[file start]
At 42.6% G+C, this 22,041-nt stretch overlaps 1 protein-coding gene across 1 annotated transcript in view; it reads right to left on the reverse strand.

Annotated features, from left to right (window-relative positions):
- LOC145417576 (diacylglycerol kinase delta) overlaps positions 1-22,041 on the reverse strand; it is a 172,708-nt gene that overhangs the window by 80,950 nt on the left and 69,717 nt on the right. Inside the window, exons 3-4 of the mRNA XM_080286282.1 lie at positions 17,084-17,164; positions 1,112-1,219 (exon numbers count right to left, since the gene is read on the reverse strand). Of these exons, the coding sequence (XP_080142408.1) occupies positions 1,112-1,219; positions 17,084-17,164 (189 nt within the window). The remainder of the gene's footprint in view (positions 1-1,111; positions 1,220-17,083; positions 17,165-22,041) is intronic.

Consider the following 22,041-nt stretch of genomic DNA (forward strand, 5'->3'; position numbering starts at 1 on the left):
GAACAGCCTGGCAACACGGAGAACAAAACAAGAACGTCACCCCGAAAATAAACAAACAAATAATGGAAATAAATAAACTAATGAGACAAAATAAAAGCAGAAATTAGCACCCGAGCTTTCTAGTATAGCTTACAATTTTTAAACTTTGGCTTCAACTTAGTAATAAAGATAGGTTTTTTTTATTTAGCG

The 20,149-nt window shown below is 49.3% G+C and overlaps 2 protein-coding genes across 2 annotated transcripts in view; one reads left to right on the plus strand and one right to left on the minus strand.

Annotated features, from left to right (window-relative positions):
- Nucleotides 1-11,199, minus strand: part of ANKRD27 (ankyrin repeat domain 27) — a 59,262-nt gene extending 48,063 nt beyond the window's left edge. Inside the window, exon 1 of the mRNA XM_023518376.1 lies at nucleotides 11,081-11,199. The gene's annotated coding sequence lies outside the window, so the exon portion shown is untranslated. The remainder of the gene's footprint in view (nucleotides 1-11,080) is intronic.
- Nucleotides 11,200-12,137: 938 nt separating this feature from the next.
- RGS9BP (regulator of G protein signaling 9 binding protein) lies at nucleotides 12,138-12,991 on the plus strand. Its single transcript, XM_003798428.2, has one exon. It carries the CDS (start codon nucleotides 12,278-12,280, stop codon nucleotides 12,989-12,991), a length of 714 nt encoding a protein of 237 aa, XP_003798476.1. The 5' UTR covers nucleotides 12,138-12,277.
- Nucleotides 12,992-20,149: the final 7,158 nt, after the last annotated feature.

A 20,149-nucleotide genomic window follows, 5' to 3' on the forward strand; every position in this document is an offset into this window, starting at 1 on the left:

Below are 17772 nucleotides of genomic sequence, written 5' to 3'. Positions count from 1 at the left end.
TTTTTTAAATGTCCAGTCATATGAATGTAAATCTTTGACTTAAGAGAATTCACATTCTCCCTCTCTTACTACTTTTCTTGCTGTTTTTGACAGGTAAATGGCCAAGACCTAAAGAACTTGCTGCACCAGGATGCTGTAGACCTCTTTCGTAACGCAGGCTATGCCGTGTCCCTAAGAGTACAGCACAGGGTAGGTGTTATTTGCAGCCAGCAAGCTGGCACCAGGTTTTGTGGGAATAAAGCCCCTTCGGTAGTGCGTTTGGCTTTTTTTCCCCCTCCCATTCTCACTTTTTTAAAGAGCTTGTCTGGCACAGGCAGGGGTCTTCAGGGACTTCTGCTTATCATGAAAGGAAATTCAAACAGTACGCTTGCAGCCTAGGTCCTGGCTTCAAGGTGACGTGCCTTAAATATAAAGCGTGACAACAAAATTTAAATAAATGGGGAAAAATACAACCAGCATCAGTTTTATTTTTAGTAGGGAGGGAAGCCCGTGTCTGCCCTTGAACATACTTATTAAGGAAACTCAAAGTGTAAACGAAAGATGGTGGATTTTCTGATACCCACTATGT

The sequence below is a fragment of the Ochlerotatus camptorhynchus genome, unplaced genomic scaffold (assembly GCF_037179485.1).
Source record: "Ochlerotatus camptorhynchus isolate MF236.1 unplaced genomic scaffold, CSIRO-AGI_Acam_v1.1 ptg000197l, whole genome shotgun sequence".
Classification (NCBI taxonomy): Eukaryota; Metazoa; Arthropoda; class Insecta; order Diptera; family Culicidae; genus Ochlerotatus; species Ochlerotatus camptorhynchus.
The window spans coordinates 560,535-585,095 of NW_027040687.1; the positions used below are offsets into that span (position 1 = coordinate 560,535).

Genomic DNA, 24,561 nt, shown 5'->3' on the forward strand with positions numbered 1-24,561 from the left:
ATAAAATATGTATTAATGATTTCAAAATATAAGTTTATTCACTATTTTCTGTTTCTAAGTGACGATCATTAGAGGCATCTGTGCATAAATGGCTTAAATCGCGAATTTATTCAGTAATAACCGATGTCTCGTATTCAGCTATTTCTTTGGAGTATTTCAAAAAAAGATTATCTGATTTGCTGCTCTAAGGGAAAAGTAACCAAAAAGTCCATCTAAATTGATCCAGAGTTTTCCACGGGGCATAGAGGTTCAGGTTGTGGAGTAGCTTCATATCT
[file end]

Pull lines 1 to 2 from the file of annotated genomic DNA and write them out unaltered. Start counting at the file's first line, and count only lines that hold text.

At 42.6% G+C, this 22,041-nt stretch overlaps 1 protein-coding gene across 1 annotated transcript in view; it reads right to left on the reverse strand.

Annotated features, from left to right (window-relative positions):